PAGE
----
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Retail parks continue to expand across region

Anna Pakulniewicz 09 July 2019
CENTRAL & EASTERN EUROPE Retail park floorspace in Central & Eastern Europe came to 5.7 mln sqm at the beginning of the year with the Czech Republic, Romania and Poland accounting for 66 pct of the total retail park market in the region, according to the latest report by Cushman & Wakefield.

In 2018, 219,000 sqm of new retail space was delivered, a 17 pct increase on 2017. Development activity was strongest in Romania, where 76,000 sqm of new retail park space was delivered. Poland and the Czech Republic took second and third position respectively. In 2019/2020, around 167,000 sqm of new retail park space is expected to open – some 55 pct below 2018/2019. Poland has the largest development pipeline, accounting for 44 pct of total space scheduled for completion in 2019/2020.

The Czech Republic remains the largest retail park market in Central and Eastern Europe. In 2018, 24,000 sqm of new retail park space was completed. A total of 46,000 sqm is currently under construction and scheduled for completion in 2019/2020.

Romania currently has 1.3 mln sqm, but retail park density remains low. In 2018, 76,000 sqm of new retail park space was opened, accounting for 73 pct of all new retail supply.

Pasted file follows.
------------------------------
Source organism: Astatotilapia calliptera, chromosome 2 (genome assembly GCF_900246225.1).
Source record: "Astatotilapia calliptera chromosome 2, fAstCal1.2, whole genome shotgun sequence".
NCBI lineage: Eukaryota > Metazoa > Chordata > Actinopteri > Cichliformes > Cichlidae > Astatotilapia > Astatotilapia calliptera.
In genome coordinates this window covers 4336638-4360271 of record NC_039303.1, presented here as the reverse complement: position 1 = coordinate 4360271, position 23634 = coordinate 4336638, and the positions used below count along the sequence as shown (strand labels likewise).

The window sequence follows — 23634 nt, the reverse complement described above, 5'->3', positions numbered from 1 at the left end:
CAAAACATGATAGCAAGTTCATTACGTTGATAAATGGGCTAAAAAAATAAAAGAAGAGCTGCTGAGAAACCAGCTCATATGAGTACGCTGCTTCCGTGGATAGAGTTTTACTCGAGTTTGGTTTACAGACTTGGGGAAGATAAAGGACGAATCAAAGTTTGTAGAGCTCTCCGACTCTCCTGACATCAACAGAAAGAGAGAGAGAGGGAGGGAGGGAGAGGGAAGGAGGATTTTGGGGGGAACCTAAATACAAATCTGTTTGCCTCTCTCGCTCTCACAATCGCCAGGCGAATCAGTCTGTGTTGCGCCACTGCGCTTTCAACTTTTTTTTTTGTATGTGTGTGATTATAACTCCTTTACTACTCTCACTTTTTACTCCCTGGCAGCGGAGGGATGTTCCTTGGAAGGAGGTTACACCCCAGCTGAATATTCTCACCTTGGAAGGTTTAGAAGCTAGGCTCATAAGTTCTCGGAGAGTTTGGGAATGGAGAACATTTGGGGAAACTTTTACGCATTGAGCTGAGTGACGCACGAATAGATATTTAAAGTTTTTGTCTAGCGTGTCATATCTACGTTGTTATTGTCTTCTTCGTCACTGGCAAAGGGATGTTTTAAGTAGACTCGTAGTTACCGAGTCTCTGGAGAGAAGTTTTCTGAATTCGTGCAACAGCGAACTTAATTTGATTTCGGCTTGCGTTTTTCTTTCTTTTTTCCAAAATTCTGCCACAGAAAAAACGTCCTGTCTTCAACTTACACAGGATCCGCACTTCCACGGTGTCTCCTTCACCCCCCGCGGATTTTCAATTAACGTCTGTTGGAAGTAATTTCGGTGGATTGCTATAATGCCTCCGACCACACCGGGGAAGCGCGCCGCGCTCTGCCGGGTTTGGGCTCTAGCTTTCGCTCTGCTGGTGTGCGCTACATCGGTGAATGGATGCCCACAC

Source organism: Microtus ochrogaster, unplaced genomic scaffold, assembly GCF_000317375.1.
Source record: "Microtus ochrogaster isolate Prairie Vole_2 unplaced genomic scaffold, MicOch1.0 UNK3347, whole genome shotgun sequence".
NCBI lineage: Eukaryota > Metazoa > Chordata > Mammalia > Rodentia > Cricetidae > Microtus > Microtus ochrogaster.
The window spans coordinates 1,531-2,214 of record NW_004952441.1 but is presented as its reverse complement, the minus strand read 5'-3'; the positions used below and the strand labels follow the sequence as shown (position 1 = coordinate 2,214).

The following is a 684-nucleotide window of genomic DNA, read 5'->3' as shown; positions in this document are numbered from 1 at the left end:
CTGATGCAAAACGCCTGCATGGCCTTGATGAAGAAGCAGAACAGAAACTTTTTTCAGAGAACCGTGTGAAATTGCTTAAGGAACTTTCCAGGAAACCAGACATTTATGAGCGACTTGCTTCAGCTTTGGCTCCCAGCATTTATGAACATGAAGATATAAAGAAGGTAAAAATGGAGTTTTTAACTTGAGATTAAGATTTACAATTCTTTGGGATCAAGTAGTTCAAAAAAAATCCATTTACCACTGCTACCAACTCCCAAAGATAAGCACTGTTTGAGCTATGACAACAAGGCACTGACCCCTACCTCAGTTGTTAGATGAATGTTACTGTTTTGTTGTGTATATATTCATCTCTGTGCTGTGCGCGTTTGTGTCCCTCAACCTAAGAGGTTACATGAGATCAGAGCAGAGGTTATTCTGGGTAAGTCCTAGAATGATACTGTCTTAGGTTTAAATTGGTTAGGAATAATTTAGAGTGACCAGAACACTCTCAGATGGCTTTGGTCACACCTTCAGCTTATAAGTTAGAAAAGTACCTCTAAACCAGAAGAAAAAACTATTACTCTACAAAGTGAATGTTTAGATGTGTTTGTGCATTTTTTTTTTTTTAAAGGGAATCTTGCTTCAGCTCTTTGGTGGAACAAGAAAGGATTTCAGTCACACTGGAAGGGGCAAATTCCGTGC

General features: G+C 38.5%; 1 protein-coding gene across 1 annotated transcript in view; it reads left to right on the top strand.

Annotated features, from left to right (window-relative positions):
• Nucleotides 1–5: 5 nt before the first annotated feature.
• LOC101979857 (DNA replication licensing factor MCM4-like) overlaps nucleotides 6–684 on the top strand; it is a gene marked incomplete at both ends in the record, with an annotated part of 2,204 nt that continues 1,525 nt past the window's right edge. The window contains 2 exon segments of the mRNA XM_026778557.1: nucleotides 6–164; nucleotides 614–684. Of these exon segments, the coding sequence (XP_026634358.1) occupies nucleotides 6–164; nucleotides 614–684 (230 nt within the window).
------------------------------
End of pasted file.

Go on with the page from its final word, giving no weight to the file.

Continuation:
Over the last two years, retail park development in Poland has accelerated. Around 74,000 sqm of new retail park space was completed in 2018, a 21 pct increase on 2017. However, new retail parks represented only 19 pct of all new space in 2018. In 2019, with 73,000 sqm scheduled to open.

In Hungary, retail park development has been limited and there have not been any new openings over the last three years.

In Slovakia, approximately 21,000 sqm of new retail park space was completed in 2018. While this is in line with 2017, the number of new schemes below 5,000 sqm is growing. In Central and Eastern Europe, around 45 pct of total stock is less than ten years old. While there has been a significant amount of development, there is still a relative under-supply of space in many areas, especially in smaller towns.

In most countries, retail park occupiers expect a fit out contribution from landlords, while ten year leases are becoming standard, with retailers commonly seeking breaks in year five or seven. Moreover, in some countries, lease lengths are decreasing from 10-15 years to 6-7 years. Retailers on retail parks are showing more flexibility around the concept and unit size, which can vary by location and market.

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